• Regular student check-ins, including peer-to-peer support groups, morning meetings, afternoon wrap-up sessions, etc.
  • Referrals to outside resources as appropriate, e.g., to mentoring programs such as big brother/big sister, to church or other community recreation groups, to community-based mental health programs, etc.

Tier 3 services are the most intensive and are reserved for the smaller group of students with severe mental health challenges. Tier 3 programs include a variety of components to preserve student safety, to address trauma, and to build self-regulation and other skills to manage the symptoms of serious mental health disorders. These services are typically provided daily within a comprehensive Wrap-Around and/or Self-Contained Setting. Tier 3 program components include:

  • Crisis assessment, intervention, and referral as needed.
  • Weekly individual and family counseling sessions.
  • Daily psychoeducational and/or process groups.
  • Daily groups to improve study skills and executive function capacities.
  • Frequent consultations between clinical and educational staff members, as well as with external service providers such as prescribing psychiatrists.
  • Ongoing monitoring of student progress with treatment plan adjustments as needed.

MTSS Playbook Essentials

A MTSS Playbook can serve as a guide for districts that are interested in creating a mental health MTSS. The playbook lays out how a school district will implement MTSS in the mental health domain according to best practices and with consistency. Just as important as the end document, however, is the process of creating the playbook. A playbook creation process provides a healthy environment for the important conversations around roles, responsibilities, and processes that are necessary for a district to improve its delivery of mental health care. The following is a checklist of steps for a district considering the enhancement or development of a school based mental health MTSS:

  • Conduct a school-by-school MTSS assessment, considering the mental health services that are offered at each location, identifying strengths as well as service gaps.
  • Gather and analyze data about student mental health needs, including district’s aggregate data about students’ diagnoses and clinical/behavioral problems, out-of-district placements, attendance records, disciplinary actions, and crisis referral/assessment records.
  • Poll students and families about service delivery needs and preferences, including parents’ privacy and other concerns about their children receiving school-based services.
  • Catalogue available mental health resources within the local community; develop liaison relationships with these individuals and organizations.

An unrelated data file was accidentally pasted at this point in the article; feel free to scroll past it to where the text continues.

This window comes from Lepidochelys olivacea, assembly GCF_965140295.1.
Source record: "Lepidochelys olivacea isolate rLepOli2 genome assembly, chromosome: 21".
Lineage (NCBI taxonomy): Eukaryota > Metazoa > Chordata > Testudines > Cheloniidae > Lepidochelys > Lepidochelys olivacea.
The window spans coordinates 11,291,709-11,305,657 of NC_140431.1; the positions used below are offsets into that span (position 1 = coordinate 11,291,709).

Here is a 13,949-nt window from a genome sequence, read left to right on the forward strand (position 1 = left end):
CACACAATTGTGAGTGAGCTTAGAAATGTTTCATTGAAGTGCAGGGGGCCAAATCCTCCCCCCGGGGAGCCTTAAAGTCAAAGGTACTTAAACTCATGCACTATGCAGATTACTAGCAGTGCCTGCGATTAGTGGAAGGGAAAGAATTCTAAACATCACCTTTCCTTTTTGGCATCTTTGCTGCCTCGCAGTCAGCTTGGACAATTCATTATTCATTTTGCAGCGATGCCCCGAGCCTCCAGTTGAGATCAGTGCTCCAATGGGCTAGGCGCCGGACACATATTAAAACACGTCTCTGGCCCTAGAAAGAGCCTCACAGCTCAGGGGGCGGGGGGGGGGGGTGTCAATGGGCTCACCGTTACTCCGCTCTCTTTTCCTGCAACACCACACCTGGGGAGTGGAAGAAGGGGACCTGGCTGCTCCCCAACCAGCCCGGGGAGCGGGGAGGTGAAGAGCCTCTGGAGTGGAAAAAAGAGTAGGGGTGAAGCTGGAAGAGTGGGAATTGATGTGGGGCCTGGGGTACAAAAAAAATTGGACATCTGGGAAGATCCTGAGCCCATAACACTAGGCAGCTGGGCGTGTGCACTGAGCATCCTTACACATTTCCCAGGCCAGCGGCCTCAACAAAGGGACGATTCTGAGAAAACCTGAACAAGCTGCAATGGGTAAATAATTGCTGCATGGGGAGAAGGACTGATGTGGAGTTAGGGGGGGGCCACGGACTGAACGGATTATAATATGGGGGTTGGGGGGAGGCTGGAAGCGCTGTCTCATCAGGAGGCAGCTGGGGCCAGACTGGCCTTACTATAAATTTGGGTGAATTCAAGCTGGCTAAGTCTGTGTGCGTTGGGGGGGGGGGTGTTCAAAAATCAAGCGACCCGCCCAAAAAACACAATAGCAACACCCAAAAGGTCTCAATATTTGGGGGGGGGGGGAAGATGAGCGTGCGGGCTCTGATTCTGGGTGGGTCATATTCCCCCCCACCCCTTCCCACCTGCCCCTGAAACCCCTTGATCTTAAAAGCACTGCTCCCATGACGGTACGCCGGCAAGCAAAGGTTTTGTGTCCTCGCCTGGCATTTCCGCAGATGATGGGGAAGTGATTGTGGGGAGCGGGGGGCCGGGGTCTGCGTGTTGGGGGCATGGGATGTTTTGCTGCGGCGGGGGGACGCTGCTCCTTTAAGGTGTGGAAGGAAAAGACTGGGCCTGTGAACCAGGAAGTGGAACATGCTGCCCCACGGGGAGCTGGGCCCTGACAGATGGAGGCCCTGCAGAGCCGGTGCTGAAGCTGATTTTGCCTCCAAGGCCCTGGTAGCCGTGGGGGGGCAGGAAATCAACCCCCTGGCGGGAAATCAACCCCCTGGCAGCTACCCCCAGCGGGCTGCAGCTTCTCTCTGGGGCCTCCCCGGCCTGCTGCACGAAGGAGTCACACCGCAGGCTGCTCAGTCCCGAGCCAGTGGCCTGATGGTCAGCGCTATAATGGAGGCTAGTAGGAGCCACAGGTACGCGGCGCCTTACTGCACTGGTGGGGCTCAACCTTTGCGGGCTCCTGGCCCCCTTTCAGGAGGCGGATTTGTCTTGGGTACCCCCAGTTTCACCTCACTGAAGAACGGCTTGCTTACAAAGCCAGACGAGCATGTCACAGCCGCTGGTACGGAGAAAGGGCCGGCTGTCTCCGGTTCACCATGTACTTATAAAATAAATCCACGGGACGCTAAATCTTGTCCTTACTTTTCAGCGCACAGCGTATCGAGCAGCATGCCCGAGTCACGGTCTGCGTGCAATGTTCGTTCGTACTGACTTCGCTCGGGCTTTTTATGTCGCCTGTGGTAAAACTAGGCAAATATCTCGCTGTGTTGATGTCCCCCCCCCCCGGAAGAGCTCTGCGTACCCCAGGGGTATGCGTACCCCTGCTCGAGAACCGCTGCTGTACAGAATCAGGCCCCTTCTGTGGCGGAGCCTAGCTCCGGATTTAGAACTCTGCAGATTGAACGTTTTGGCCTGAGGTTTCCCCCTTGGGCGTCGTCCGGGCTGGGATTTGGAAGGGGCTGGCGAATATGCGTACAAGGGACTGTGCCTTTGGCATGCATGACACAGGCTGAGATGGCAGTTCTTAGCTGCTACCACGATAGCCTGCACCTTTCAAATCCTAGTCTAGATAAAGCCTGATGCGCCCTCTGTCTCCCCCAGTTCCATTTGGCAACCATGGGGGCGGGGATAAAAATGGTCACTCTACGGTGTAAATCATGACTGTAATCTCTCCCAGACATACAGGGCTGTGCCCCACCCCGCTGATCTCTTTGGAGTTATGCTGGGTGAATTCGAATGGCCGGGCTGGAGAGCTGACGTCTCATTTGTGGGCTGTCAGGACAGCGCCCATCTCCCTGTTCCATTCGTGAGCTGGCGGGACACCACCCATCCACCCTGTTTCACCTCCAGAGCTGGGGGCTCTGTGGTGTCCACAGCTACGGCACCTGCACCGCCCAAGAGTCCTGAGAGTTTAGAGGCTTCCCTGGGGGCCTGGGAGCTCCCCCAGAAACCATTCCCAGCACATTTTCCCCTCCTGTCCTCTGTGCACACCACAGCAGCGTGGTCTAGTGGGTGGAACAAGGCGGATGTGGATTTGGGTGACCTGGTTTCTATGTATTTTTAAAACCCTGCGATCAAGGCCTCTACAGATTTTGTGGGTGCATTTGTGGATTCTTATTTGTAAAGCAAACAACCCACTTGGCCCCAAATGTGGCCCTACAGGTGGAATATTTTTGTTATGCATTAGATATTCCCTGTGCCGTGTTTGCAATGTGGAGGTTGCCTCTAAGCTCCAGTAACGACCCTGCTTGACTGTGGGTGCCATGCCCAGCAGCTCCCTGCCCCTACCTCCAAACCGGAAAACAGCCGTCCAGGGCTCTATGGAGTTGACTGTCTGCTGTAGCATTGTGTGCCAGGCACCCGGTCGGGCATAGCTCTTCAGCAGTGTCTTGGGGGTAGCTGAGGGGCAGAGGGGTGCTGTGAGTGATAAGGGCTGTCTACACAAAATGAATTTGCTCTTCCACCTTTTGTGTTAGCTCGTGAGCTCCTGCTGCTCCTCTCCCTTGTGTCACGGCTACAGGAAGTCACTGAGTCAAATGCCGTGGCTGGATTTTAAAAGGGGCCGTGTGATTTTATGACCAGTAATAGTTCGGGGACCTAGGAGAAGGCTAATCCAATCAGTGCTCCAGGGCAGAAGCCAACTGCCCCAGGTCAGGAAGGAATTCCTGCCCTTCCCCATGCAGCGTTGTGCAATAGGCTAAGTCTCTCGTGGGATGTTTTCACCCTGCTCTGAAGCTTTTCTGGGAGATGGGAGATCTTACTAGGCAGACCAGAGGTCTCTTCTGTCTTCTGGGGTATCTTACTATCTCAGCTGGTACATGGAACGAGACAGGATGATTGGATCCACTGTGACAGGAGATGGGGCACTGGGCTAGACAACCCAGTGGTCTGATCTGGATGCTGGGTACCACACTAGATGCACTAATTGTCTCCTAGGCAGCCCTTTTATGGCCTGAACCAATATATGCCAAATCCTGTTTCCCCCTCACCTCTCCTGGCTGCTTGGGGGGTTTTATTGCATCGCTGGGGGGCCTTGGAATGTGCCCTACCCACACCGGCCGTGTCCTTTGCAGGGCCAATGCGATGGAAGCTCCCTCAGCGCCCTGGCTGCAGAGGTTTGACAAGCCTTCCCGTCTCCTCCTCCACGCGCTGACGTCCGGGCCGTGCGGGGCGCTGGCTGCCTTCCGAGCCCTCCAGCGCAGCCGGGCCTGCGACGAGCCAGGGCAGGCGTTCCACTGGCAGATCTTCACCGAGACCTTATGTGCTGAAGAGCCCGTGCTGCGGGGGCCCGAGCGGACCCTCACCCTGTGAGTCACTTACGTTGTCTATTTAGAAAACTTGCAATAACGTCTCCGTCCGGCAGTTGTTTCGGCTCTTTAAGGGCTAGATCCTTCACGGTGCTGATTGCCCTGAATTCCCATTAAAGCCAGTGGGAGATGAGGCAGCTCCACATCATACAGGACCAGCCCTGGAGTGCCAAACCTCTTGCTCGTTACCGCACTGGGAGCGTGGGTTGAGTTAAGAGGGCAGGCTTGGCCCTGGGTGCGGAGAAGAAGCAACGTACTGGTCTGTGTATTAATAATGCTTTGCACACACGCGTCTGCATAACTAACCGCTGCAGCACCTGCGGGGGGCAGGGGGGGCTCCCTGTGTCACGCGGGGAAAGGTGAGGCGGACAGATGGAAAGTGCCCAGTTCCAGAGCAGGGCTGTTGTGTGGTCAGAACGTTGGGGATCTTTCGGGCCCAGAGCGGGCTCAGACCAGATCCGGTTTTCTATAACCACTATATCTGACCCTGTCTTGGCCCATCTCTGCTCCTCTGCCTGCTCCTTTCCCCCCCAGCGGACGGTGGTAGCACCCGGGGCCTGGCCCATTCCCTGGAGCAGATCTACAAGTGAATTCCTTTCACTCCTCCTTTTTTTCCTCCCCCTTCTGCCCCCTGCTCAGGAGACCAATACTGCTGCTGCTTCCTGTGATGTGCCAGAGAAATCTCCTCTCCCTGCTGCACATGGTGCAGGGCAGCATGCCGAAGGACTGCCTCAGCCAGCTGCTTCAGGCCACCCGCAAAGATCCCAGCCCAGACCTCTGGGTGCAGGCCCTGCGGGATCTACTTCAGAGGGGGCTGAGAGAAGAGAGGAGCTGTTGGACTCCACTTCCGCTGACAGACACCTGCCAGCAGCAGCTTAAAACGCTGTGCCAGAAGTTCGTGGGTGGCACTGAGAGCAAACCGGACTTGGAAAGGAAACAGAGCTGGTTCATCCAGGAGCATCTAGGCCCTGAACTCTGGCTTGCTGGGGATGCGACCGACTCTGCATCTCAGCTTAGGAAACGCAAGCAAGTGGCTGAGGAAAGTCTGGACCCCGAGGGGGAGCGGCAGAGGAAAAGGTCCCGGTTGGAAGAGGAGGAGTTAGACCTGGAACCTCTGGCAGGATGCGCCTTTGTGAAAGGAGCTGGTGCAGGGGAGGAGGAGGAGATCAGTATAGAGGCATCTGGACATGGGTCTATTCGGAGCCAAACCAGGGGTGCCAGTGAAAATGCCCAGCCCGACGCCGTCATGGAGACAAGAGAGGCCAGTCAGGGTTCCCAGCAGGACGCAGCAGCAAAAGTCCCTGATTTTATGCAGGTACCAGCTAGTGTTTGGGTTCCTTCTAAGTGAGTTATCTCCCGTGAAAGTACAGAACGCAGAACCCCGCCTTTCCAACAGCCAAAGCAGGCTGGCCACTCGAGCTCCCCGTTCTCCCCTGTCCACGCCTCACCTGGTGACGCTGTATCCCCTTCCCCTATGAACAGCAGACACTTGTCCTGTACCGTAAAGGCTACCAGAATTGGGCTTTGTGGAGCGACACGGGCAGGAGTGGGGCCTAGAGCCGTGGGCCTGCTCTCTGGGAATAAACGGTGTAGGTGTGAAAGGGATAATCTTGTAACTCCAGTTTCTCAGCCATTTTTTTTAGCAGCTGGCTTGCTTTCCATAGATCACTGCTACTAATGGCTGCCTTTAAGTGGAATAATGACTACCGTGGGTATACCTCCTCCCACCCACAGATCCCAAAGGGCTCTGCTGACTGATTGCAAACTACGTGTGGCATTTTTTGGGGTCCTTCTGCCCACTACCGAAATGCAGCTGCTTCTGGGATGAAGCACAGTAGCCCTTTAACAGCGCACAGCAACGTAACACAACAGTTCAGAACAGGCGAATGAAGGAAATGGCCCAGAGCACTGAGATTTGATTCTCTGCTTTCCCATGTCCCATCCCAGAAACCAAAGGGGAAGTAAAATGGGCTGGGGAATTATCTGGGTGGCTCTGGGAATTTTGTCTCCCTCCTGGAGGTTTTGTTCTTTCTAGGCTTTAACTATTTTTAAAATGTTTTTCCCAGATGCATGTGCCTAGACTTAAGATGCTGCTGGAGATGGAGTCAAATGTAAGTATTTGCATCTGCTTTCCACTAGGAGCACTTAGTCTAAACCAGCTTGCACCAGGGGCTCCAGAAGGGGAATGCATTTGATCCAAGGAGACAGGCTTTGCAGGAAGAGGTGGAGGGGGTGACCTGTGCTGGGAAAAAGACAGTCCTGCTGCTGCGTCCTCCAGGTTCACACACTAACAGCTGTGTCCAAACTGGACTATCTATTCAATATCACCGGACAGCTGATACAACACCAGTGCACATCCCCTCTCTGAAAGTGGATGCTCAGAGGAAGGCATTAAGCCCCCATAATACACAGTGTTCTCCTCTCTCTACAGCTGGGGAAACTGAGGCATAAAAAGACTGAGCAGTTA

• Gather feedback from teachers and parents about students’ academic, social, behavioral, and emotional challenges.
  • Provide training for all staff about MTSS concepts and delivery models.
  • Seek input from all key stakeholders (teachers, special services staff, school counselors, case managers, parents, etc.) about possible barriers to a successful mental health MTSS implementation. What school culture, community, financial, or other barriers exist?
  • Consider available financial and human resources, prioritizing program elements based on severity of need and available resources.
  • Consider state and local government regulations that dictate the standards for mental health programming.
  • Identify staff with the skills and mindset that would support a successful implementation. Utilize these staff to coach and mentor others.
  • Identify risk management factors and the safety nets that must be established.
  • Assess the district’s typical information sharing and communication mechanisms and whether these might facilitate or hamper the acceptance of an MTSS by staff, students, and parents/caregivers.

Best Practice School-Based Mental Health Services — A Watershed Moment

Schools are an obvious and sensible choice as primary hubs for the delivery of student behavioral health care. Children typically spend 6 or more hours per day in school, and even in rural or remote areas where healthcare providers and systems are limited, there are typically always schools. School environments provide the perfect setting within which to observe and intervene with the whole child: academic achievement, self-regulation, social functioning, and physical health and development can all be monitored and addressed. Even more importantly, schools may be viewed by some families as less threatening, more accessible, and more “normal” than hospitals or healthcare facilities, thereby reducing some of the barriers to seeking mental health treatment.

To this end, it appears the time for school districts to build a set of mental health best practice programming standards along an MTSS Framework is NOW. However, the development of a comprehensive student mental health program can be daunting. The stakes are high either way: staff, financial, and person-hour resources that are needed to design and implement a program are significant, as are the costs of not addressing mental health problems that interfere with academic, social, and emotional functioning. Effective School Solutions is willing and able to help as districts consider their options and embrace their critical role in promoting student mental health.

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Reinventing K-12 Mental Health Care. Effective School Solution partners with school districts to help develop K-12 whole-school mental health programs.

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Effective School Solutions

Effective School Solutions

Reinventing K-12 Mental Health Care. Effective School Solution partners with school districts to help develop K-12 whole-school mental health programs.